Posted by MadisonRadio.com on July 17, 2010 at 10:47:50:
Ben Benedetti said he’s retiring because he now has 57 years on the radio in the Madison area and he doesn’t want to break his hero Joe DiMaggio’s record of most consecutive games with a hit.
It’s a little more complicated than that, of course. It always is.
For one thing, we’ve heard this tune before. I first retired Benedetti in print back in 2001, when the station where he played his beloved Sinatra and big band music, WIBU-AM in Poynette, got religion.
Benedetti’s show had co-existed with the “German Music Hour” on WIBU — polkas, and only German was spoken — but once the station went to an all-religion format, Ben was out.
He thought he was done. “I think so,” Benedetti told me at the time. “I just don’t see another outlet in this area. It’s either talk, or not the kind of music I play. So that’s kind of sad. But, you know — 48 years. That’s a pretty good run.”
As it turned out, his listeners wouldn’t let it end. Just four months after his retirement announcement, Benedetti was back on the air, hosting a four-hour show Sunday afternoons on WTUX-AM.
Benedetti had 18,000 LPs in his personal collection and only one problem at WTUX: The station had no turntables. “We had to order a couple so Ben could play his music,” station manager Bill Vancil said.
He had a fine run at “The Tux,” as the station was known, but in January 2009 that station, too, changed formats, to 1950s and ’60s pop and rock. Benedetti landed Sunday nights at WTDY-AM — same ownership — but the audience never really landed with him.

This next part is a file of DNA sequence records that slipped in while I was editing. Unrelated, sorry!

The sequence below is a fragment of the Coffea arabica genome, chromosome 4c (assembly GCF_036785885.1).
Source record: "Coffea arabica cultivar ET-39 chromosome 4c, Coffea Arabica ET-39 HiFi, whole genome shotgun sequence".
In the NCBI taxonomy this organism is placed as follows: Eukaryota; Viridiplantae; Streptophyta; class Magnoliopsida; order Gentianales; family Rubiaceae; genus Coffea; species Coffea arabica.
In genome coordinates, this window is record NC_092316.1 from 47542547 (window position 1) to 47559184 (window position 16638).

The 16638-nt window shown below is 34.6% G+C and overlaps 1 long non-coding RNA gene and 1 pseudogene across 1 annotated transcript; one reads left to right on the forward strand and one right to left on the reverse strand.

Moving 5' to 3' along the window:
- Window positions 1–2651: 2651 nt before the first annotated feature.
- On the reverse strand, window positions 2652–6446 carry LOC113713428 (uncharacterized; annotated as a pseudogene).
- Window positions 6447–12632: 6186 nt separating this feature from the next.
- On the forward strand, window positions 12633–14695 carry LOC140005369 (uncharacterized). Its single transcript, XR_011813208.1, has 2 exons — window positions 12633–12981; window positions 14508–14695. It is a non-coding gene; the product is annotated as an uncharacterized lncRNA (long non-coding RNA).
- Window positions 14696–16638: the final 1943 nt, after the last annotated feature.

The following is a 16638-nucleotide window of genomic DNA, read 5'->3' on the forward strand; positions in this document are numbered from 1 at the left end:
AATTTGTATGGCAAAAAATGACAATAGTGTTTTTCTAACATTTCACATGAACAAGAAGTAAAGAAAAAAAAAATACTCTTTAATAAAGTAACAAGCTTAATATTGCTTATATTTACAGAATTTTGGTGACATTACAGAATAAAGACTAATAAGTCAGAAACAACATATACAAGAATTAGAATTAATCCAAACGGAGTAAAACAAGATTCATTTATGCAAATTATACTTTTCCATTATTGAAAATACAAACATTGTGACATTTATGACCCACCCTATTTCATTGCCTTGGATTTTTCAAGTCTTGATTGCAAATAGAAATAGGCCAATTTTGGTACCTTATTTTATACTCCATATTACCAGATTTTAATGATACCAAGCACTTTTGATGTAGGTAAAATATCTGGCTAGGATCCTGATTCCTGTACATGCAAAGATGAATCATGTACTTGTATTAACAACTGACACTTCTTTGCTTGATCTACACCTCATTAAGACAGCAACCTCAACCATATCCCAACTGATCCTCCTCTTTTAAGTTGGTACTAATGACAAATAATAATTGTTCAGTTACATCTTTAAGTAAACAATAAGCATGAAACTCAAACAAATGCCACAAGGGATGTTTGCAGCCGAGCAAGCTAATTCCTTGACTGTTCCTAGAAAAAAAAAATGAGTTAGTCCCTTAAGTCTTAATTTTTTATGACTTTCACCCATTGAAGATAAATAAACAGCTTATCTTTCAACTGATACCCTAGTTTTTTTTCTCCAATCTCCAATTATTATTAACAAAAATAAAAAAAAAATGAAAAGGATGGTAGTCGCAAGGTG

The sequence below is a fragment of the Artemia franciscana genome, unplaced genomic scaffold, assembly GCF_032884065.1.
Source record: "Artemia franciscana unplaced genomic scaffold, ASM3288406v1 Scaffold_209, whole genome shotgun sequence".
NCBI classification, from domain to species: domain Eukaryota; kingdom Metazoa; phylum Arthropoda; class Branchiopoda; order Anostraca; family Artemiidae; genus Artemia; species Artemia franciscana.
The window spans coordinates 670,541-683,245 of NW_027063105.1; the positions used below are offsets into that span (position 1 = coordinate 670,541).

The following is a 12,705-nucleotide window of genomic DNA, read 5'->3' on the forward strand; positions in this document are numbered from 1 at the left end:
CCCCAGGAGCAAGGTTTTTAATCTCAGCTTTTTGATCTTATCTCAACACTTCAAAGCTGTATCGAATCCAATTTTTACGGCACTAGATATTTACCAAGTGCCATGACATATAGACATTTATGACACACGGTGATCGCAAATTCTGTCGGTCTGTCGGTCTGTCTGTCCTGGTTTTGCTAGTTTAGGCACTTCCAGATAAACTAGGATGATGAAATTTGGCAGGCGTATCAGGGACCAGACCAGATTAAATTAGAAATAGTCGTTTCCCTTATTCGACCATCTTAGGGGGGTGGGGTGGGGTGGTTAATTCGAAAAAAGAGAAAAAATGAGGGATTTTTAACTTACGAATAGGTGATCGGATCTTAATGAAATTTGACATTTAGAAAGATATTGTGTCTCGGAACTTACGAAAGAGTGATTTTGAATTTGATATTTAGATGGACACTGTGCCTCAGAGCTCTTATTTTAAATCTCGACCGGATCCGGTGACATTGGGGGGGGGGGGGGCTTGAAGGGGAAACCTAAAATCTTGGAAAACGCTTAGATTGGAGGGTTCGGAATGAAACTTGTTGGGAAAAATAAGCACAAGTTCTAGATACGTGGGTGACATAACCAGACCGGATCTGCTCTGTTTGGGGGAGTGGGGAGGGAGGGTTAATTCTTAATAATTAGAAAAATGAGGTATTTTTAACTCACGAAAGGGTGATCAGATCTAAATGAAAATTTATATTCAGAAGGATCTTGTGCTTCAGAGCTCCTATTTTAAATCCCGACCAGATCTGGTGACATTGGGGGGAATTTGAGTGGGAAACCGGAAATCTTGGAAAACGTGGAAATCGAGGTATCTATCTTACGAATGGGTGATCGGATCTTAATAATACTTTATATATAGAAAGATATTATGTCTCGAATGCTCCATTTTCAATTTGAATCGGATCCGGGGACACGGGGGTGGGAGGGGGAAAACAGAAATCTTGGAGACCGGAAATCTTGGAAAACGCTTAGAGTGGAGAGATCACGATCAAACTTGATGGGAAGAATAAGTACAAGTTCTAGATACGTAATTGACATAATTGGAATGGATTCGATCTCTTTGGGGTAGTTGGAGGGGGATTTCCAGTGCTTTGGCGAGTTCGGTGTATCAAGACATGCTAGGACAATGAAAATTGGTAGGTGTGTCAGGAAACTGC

Well, some did. “Thank goodness we still have Ben Benedetti on Sunday nights,” wrote Katherine Vanderbilt in a letter to the State Journal.
Still, when a recent health scare put Benedetti, now 84, in the hospital for five days — he’s out and recovering nicely — he decided it was time. His last show was last month.
“We’ve heard this before,” Benedetti was told.
“I think this is the last time,” he said. Then he grinned. “I’m going out having never been fired.”
How many with nearly six decades in radio can say that?
The first job, in 1953, was at WMFM — the only FM station in Madison at the time. Benedetti grew up in Springfield, Mass., and came to Madison as an Air Force gunner stationed at Truax Field. He met his wife, Helen, here (she died in 2005) and decided to stay.
The WMFM job came after he won a disc jockey contest that required putting together a 15-minute show. Benedetti programmed three of the big band songs he’d loved since high school, telling stories in between. He won the contest, got a regular show, and for the next six decades, Benedetti’s personal format never really wavered: a mix of big bands, Sinatra, Tony Bennett, Ella Fitzgerald, and the stories behind the artists and music that Benedetti accumulated over a lifetime in the business.
There was, until the mid-1980s, a “day” job too, at Meuer Art and Picture Frame Co., as an art buyer and custom framer. Benedetti was at Meuer for decades but his radio home changed with some frequency.
One memorable stop, in the 1970s and ’80s, was at WIBA-AM, where Benedetti not only did his weekend show but also pinch-hit for Madison radio legends Jim Mader (mornings) and George “Papa Hambone” Vukelich (nights).
Recalling Mader, an enormously popular radio storyteller, Benedetti said, “He was, without a doubt, the best. He was too big for this market, but he loved it. There wasn’t any subject he didn’t know something about.”
Benedetti’s contribution to the local music scene was officially recognized in 2001 with an award from the Madison Jazz Society. His 57 years on the air may never be bettered, and I can’t help but point out that Joe DiMaggio’s hitting streak actually ended at 56 games.
So, Ben, there you have it. Like it or not, you beat DiMaggio.
(Wisconsin State Journal)
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